Traveling Through Time, Space, And Art Periods At Milly Spring 2011
The late New York-bred heiress and influential 20th century art collector Peggy Guggenheim served as the muse for designer Michelle Smith‘s Milly Spring/Summer 2011 collection. Guggenheim’s progressive tastes in art made her an oddity in the art collector circuit of the ’40s and ’50s. Rather than investing in paintings as a profit-making means (or to flaunt her stature in society), Peggy Guggenheim bought works simply because they brought her joy, because she was able to discern something magnificent and sublime in them. An early supporter of the Cubist, Surrealist and Abstract art movements, Guggenheim used her wealth and connections to proselytize about the artists she loved — from Jackson Pollock to Salvador Dali, Georges Braque, Pablo Picasso, Wassily Kandinsky, Max Ernst, Piet Mondrian, and many others — most of whom achieved legendary status. Aside from her connoisseurship, Guggenheim was known as a frequent traveler, having ventured to locales raging from her native New York City to Venice, Paris, Amsterdam, Zurich, Milan, London, Venice, and Brussels in search of tantalizing works of art.
The Milly Spring/Summer 2010 collection, then, references Guggenheim’s enviable art collection — not to mention her privileged New York roots, eccentric mannerisms, and the appreciation for different cultures facilitated by her many journeys.
The most successful designs embraced Guggenheim’s penchant for modern art, integrating these art movement references into the traditional Park Avenue princess aesthetic associated with the Milly brand. A white cotton voile skirt with a Kandinski-style print of overlapping red and black discs was paired with a tomato red and navy blue cotton jacquard cardigan (as pictured above, fourth from top) that recalled Blair Waldorf’s ensembles in Season One of Gossip Girl. A mustard yellow, matte red, ochre, minty green and chocolate brown cubist print was used for a slightly retro silk and linen shift dress (pictured above, second from top), which was then paired with a simple black jacket with cropped sleeves. The square red, white and black beads adorning the bodice of a navy sheath dress (pictured third below) nodded to Mondrian’s color-blocked pieces. Overlapping circle shapes in kelly green and black adorned the voluminous, pleated skirt of a white cotton voile dress (shown second below) featuring a fitted bodice and a scoop neck outlined in kelly green and black. And, in terms of accessories, bat wing-styled sunglasses (also designed by Milly) recalled the original frames Edward Melcarth custom designed for Guggenheim but featured brighter colors like a glossy violet (as shown above, at top).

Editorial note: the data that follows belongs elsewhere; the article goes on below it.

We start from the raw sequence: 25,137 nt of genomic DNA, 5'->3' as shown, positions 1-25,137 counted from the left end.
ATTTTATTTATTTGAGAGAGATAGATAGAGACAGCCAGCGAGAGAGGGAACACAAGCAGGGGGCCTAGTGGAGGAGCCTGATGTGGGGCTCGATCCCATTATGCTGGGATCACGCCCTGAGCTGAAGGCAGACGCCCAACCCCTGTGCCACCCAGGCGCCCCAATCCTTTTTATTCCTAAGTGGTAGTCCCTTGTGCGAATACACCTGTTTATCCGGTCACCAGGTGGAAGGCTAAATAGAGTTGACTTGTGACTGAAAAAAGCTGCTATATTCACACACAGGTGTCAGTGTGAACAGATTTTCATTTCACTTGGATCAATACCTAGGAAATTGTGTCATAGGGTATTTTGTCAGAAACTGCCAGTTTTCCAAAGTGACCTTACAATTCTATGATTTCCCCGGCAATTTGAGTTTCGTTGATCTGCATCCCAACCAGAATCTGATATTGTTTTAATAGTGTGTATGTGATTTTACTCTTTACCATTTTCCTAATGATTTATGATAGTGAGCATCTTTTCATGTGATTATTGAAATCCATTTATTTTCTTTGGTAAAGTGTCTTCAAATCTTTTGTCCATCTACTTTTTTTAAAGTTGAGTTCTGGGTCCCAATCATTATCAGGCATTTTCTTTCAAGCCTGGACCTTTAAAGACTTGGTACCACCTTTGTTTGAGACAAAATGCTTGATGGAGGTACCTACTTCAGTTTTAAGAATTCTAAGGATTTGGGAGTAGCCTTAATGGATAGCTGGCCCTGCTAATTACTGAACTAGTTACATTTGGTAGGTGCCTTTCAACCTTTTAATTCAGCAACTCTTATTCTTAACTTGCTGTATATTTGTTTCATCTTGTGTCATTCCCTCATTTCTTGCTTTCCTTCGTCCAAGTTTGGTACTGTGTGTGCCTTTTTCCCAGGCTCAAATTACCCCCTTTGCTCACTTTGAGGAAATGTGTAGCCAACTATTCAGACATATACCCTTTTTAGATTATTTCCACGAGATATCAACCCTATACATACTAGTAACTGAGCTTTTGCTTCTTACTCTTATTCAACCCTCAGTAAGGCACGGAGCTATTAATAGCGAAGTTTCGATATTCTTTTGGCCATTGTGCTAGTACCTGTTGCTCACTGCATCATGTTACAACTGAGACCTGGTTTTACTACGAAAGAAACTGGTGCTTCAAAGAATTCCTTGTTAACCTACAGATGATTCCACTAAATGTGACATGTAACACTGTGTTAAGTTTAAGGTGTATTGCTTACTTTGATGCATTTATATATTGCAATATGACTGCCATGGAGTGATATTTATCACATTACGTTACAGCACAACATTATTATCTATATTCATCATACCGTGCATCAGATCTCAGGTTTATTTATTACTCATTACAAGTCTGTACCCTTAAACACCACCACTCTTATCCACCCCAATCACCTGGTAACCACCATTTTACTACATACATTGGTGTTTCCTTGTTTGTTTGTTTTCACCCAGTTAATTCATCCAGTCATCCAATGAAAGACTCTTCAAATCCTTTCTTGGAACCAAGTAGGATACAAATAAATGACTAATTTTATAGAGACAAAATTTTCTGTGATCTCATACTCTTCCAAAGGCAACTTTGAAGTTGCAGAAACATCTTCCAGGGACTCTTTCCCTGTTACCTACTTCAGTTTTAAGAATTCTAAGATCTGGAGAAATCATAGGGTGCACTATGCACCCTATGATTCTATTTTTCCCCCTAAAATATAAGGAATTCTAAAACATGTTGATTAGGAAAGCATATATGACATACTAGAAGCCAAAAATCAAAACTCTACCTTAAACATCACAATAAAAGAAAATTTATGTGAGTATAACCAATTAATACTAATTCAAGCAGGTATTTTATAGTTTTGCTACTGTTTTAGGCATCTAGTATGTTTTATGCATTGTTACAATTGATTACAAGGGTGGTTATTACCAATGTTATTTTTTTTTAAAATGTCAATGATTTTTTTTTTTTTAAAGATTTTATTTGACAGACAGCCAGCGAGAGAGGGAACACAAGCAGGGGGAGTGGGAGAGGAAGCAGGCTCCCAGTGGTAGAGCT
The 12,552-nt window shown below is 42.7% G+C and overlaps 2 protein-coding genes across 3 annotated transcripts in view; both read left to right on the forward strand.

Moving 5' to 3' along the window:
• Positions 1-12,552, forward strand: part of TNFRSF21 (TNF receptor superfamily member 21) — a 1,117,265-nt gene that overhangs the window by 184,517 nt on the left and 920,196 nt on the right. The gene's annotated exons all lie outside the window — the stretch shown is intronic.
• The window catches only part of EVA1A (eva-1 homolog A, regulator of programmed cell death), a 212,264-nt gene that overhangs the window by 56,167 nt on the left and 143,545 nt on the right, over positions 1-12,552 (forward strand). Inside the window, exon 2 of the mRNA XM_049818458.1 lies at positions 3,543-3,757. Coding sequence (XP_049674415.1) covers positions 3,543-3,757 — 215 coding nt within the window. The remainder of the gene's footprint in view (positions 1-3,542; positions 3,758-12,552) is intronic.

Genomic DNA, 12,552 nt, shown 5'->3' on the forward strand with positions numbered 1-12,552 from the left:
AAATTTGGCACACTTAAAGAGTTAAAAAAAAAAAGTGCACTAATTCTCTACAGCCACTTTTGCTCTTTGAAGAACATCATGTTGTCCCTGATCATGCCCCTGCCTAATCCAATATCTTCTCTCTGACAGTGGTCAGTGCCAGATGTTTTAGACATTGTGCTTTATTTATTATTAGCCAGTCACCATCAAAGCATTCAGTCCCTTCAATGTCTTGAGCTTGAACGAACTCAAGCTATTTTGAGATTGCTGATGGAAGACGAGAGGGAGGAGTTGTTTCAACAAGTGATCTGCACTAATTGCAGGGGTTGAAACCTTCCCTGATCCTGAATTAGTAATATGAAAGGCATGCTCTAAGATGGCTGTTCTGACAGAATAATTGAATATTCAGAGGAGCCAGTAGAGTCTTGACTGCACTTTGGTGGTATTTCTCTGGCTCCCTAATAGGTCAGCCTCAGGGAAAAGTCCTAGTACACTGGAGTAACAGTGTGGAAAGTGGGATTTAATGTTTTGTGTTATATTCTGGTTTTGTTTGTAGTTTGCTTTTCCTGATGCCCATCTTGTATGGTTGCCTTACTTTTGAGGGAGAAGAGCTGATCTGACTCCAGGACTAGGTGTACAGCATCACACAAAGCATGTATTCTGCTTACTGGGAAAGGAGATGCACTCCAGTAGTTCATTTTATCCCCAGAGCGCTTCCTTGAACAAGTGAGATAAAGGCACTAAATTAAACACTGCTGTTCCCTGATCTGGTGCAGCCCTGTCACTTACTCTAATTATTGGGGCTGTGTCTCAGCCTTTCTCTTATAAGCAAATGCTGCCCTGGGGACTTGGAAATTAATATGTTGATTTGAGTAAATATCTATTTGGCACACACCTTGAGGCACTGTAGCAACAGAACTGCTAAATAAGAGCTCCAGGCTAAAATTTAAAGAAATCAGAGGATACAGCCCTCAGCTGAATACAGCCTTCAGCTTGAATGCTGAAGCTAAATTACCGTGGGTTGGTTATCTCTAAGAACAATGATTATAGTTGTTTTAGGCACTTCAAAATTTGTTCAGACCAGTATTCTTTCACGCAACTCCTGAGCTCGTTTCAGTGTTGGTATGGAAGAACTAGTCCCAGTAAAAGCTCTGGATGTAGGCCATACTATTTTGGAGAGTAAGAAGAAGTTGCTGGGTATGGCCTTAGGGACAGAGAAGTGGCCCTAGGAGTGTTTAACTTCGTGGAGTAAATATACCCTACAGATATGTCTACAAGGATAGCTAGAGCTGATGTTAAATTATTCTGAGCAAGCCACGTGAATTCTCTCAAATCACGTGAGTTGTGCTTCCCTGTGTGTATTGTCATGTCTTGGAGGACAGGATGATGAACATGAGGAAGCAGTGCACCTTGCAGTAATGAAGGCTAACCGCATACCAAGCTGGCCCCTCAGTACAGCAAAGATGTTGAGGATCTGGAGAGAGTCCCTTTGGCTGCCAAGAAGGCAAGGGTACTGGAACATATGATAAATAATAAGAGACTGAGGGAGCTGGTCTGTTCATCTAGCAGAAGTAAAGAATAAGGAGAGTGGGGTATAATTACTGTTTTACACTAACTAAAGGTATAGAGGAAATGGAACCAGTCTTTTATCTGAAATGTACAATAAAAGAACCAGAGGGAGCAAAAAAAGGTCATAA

The floral prints in the collection, though relevant to the Guggenheim theme, were far less appealing, often appearing dowdy and old-fashioned. The styling also misfired on a few looks, particularly when printed pieces were paired with handbags or shoes bearing the exact same print. Also disappointing: the anticlimactic finale look, which consisted of a cumbersome, matronly navy cotton eyelet jacket and eyelet tiered skirt.
Still, the turban-like head wraps adorning models’ heads added a delightfully Bohemian globe-trotter feel and many of the tribal-flavored jewelry pieces spiced up pieces in traditionally feminine silhouettes. A few rare missteps aside, the Milly Spring/Summer 2011 collection functioned as a worthy homage to Guggenheim while staying true to the line’s Upper East Side chic roots.
After the jump, we’ll break down the best and worst looks in the collection, so keep reading for more juicy details! Also, check out the video above and see the finale walk at the Milly show for yourself.
The Best Looks:
Why it works: The tomato red and black chevron print of this geranium silk twill maxi dress created a funky optical illusion, and the piece’s almost wrap-like, fitted bodice created a nice contrast against the Grecian-inspired silhouette of the column-like skirt, with its ethereal, free-flowing hemline.